I know shih tzus as a kind of toy dog breed, and so I naturally assumed that they would be yappy little pups, but lately I wondered if that is actually true that they might bark a lot. I did some research to find out the answer.
Shih Tzus are often prone to barking a lot when triggered to, whether at people walking past the window or other dogs walking toward them. They will often bark when a visitor arrives at your front door. Barking while travelling in a car can also be an issue with this breed.
However, these issues can be somewhat eased by consistent training and ensuring that your Shih Tzu has a calm environment.
Are Shih Tzus Natural Barkers?
Shih Tzus are small and energetic dogs that can be prone to barking at strangers, dogs and other distractions. This is a natural inherent tendency of the Shih Tzu breed, so it will be important that you teach it from a young age to stop barking.
While every individual dog is different, if you are planning on introducing a Shih Tzu to your family, be aware that it is possible you will have to deal with the issue of excessive barking.
In this case, it is important to start training your puppy as soon as you bring him home.
How To Stop Your Shih Tzu From Barking
Shih Tzus are usually a lively and energetic breed, despite their small size. They can be a great addition to your family, but they are a breed that tends to bark a lot, although usually not for no reason.
Often, they will bark at your neighbours or people or dogs passing your house. This can often become frustrating and embarrassing but there are things that you can do to ease this issue.
Make sure to properly train and lead your puppy from a young age, otherwise, you could be met with issues as it gets older. An adult dog is much harder to train than an eager puppy.
Shih Tzus are usually dogs that respond well to consistent training and teaching, as I’ve written more about on this website.
1. Choosing a Shih Tzu Puppy
When you choose your puppy, make sure to get it from a registered breeder. Pay attention that your puppy doesn’t show aggression and does not bark at you when you see it for the first time.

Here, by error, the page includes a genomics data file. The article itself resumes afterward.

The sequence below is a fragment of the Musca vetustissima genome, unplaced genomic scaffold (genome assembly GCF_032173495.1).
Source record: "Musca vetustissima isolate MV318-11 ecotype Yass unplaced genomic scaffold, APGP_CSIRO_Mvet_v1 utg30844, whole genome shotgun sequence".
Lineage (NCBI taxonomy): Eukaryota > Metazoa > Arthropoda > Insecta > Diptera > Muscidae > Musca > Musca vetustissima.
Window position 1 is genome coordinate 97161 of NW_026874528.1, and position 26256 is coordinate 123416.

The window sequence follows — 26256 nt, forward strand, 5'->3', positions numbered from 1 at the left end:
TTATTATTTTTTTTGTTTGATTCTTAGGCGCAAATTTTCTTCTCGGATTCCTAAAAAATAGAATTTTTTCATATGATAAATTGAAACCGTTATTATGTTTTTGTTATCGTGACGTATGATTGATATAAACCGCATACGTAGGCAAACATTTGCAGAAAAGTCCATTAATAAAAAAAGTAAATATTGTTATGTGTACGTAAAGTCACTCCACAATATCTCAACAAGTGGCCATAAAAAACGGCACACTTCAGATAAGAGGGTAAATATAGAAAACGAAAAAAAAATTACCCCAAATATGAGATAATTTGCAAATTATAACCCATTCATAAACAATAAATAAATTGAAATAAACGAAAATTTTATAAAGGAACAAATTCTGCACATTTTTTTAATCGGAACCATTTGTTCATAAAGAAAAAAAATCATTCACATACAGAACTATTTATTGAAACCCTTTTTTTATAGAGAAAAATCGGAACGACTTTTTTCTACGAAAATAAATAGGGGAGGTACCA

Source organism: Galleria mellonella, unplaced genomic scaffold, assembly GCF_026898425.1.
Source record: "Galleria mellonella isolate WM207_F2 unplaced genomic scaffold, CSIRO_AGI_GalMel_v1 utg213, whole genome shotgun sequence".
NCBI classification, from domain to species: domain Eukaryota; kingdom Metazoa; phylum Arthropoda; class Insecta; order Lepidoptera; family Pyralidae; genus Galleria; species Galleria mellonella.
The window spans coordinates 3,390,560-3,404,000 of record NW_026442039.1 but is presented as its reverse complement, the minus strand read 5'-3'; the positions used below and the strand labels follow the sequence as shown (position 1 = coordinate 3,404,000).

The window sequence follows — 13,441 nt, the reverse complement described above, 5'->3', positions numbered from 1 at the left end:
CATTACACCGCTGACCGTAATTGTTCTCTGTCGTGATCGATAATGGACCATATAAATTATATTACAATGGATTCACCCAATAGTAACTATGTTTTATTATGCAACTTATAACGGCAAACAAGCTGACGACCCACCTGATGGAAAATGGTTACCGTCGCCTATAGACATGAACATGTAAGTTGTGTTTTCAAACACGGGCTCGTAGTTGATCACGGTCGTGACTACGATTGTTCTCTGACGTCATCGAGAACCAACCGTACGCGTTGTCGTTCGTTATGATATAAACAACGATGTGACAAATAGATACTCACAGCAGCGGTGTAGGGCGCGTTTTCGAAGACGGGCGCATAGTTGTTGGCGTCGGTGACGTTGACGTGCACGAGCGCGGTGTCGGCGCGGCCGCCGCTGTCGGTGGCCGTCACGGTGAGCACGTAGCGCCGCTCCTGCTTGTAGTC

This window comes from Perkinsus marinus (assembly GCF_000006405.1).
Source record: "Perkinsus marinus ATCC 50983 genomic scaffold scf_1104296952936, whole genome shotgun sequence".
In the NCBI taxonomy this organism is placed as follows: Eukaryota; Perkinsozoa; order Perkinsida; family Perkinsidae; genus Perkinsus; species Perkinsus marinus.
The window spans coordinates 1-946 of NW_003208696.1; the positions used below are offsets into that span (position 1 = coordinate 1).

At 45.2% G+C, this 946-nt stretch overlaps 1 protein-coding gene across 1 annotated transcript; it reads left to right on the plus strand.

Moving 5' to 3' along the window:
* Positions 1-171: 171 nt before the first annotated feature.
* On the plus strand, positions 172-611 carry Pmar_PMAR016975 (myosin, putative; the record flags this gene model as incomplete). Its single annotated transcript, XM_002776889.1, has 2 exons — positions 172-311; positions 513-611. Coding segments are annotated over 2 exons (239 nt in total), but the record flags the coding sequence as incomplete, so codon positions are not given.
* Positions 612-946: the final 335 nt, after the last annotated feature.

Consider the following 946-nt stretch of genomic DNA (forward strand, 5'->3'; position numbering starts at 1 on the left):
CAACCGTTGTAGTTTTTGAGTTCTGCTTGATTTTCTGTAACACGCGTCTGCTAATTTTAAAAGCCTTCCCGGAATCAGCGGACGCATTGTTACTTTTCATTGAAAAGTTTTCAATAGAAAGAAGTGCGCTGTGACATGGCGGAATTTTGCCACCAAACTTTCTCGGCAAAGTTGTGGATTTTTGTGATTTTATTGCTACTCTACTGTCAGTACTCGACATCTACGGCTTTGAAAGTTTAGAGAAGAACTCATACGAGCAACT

A calm dog that does not bark is a positive sign of good things to come.
2. Start Training Early
Start your training as soon as you bring your new Shih Tzu puppy home. If he starts to bark or whine on his first day there, gently hold his mouth closed and say “no” or “quiet.”
Release and reward your puppy if he continues to stay quiet. Make sure to continue this consistently until your puppy stops barking regularly.
3. Never Shout At Your Dog
Always avoid shouting at your dog when he barks. If your dog barks at a stranger and you shout too, your dog may think that you are barking at the stranger alongside him. If you shout, your dog will also become more stressed and likely to associate seeing a neighbour negatively walk past your house.
If he starts to bark, ignore it. Only give your Shih Tzu treats and praise when he is quiet. If he tries to get your attention by barking, turn your back to him and only turn back toward him when he stops barking.
4. Teach A Command
In the same way that you teach your dog a command to be quiet, teach him a command to bark too.
Have a friend or family member knock on your front door and say “speak” to your dog so that he barks. Hover a treat in front of his nose and as he sniffs the treat, say the command. Give him the treat when he barks and continue repeating this process.
Make sure to teach the command to be quiet alongside the command to bark. Tell him to bark and then when he barks tell him to be quiet and offer him a treat if he does so.
5. Avoid Boredom
Make sure to give your Shih Tzu individual attention by taking him on walks every day, playing with him and stroking him regularly. If you just play with your puppy and never take him on walks, he may become frustrated. This can lead to behavioural issues such as excessive barking.
Make sure to keep your puppy stimulated so that he doesn’t become bored and resort to barking.
6. Use A Harness And Lead When Walking
- When you are walking your Shih Tzu, make sure to have him on a harness and retractable lead so that you can keep him at a heel position. This will help you to keep your dog right next to you in case he becomes aggressive toward other dogs.